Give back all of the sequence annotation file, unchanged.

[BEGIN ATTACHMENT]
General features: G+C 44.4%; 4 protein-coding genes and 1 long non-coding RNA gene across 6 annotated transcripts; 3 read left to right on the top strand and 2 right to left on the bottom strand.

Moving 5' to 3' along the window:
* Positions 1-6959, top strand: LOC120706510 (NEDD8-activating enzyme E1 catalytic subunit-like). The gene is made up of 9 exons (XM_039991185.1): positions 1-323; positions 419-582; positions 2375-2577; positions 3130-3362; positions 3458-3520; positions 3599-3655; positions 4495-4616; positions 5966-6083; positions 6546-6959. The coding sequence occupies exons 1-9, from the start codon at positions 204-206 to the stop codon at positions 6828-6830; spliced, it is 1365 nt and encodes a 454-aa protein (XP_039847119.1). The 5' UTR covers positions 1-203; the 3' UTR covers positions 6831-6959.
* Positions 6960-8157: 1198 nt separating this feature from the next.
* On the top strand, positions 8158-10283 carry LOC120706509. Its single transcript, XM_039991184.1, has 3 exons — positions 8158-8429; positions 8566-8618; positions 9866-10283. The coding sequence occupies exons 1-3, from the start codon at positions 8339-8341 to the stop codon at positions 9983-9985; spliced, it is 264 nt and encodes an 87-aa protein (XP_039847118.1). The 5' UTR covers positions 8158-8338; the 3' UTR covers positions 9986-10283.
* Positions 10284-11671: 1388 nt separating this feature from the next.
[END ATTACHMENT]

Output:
General features: G+C 44.4%; 4 protein-coding genes and 1 long non-coding RNA gene across 6 annotated transcripts; 3 read left to right on the top strand and 2 right to left on the bottom strand.

Moving 5' to 3' along the window:
* Positions 1-6959, top strand: LOC120706510 (NEDD8-activating enzyme E1 catalytic subunit-like). The gene is made up of 9 exons (XM_039991185.1): positions 1-323; positions 419-582; positions 2375-2577; positions 3130-3362; positions 3458-3520; positions 3599-3655; positions 4495-4616; positions 5966-6083; positions 6546-6959. The coding sequence occupies exons 1-9, from the start codon at positions 204-206 to the stop codon at positions 6828-6830; spliced, it is 1365 nt and encodes a 454-aa protein (XP_039847119.1). The 5' UTR covers positions 1-203; the 3' UTR covers positions 6831-6959.
* Positions 6960-8157: 1198 nt separating this feature from the next.
* On the top strand, positions 8158-10283 carry LOC120706509. Its single transcript, XM_039991184.1, has 3 exons — positions 8158-8429; positions 8566-8618; positions 9866-10283. The coding sequence occupies exons 1-3, from the start codon at positions 8339-8341 to the stop codon at positions 9983-9985; spliced, it is 264 nt and encodes an 87-aa protein (XP_039847118.1). The 5' UTR covers positions 8158-8338; the 3' UTR covers positions 9986-10283.
* Positions 10284-11671: 1388 nt separating this feature from the next.